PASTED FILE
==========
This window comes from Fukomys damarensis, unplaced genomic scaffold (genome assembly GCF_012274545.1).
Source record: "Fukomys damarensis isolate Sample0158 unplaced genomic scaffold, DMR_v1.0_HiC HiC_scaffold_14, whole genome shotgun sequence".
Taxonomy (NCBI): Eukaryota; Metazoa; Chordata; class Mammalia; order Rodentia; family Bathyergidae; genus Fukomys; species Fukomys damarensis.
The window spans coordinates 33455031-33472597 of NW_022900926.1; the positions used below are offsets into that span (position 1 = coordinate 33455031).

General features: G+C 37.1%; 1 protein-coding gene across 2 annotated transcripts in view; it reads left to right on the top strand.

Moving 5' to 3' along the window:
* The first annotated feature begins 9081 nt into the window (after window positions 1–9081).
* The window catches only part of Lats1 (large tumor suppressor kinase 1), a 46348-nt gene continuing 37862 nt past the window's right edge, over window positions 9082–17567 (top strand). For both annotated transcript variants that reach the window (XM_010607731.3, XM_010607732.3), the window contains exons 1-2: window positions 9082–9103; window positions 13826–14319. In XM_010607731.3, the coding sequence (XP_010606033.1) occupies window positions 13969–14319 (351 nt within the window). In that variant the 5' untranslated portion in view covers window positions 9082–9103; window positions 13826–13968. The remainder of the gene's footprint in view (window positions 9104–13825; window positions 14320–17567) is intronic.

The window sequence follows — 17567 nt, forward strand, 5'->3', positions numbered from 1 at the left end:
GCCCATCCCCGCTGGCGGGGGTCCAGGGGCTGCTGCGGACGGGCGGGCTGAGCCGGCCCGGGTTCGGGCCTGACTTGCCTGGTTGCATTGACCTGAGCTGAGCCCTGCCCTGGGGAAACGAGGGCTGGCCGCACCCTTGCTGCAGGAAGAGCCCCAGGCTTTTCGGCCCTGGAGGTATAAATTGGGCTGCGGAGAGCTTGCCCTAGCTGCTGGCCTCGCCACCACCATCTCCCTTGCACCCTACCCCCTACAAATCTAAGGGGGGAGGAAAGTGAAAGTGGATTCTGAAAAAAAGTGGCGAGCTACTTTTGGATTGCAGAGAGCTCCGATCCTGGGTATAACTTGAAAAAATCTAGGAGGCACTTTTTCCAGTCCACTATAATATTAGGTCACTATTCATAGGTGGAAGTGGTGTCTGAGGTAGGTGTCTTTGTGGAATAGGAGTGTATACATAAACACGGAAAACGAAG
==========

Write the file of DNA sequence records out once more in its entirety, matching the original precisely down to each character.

This window comes from Fukomys damarensis, unplaced genomic scaffold (genome assembly GCF_012274545.1).
Source record: "Fukomys damarensis isolate Sample0158 unplaced genomic scaffold, DMR_v1.0_HiC HiC_scaffold_14, whole genome shotgun sequence".
Taxonomy (NCBI): Eukaryota; Metazoa; Chordata; class Mammalia; order Rodentia; family Bathyergidae; genus Fukomys; species Fukomys damarensis.
The window spans coordinates 33455031-33472597 of NW_022900926.1; the positions used below are offsets into that span (position 1 = coordinate 33455031).

General features: G+C 37.1%; 1 protein-coding gene across 2 annotated transcripts in view; it reads left to right on the top strand.

Moving 5' to 3' along the window:
* The first annotated feature begins 9081 nt into the window (after window positions 1–9081).
* The window catches only part of Lats1 (large tumor suppressor kinase 1), a 46348-nt gene continuing 37862 nt past the window's right edge, over window positions 9082–17567 (top strand). For both annotated transcript variants that reach the window (XM_010607731.3, XM_010607732.3), the window contains exons 1-2: window positions 9082–9103; window positions 13826–14319. In XM_010607731.3, the coding sequence (XP_010606033.1) occupies window positions 13969–14319 (351 nt within the window). In that variant the 5' untranslated portion in view covers window positions 9082–9103; window positions 13826–13968. The remainder of the gene's footprint in view (window positions 9104–13825; window positions 14320–17567) is intronic.

The window sequence follows — 17567 nt, forward strand, 5'->3', positions numbered from 1 at the left end:
GCCCATCCCCGCTGGCGGGGGTCCAGGGGCTGCTGCGGACGGGCGGGCTGAGCCGGCCCGGGTTCGGGCCTGACTTGCCTGGTTGCATTGACCTGAGCTGAGCCCTGCCCTGGGGAAACGAGGGCTGGCCGCACCCTTGCTGCAGGAAGAGCCCCAGGCTTTTCGGCCCTGGAGGTATAAATTGGGCTGCGGAGAGCTTGCCCTAGCTGCTGGCCTCGCCACCACCATCTCCCTTGCACCCTACCCCCTACAAATCTAAGGGGGGAGGAAAGTGAAAGTGGATTCTGAAAAAAAGTGGCGAGCTACTTTTGGATTGCAGAGAGCTCCGATCCTGGGTATAACTTGAAAAAATCTAGGAGGCACTTTTTCCAGTCCACTATAATATTAGGTCACTATTCATAGGTGGAAGTGGTGTCTGAGGTAGGTGTCTTTGTGGAATAGGAGTGTATACATAAACACGGAAAACGAAG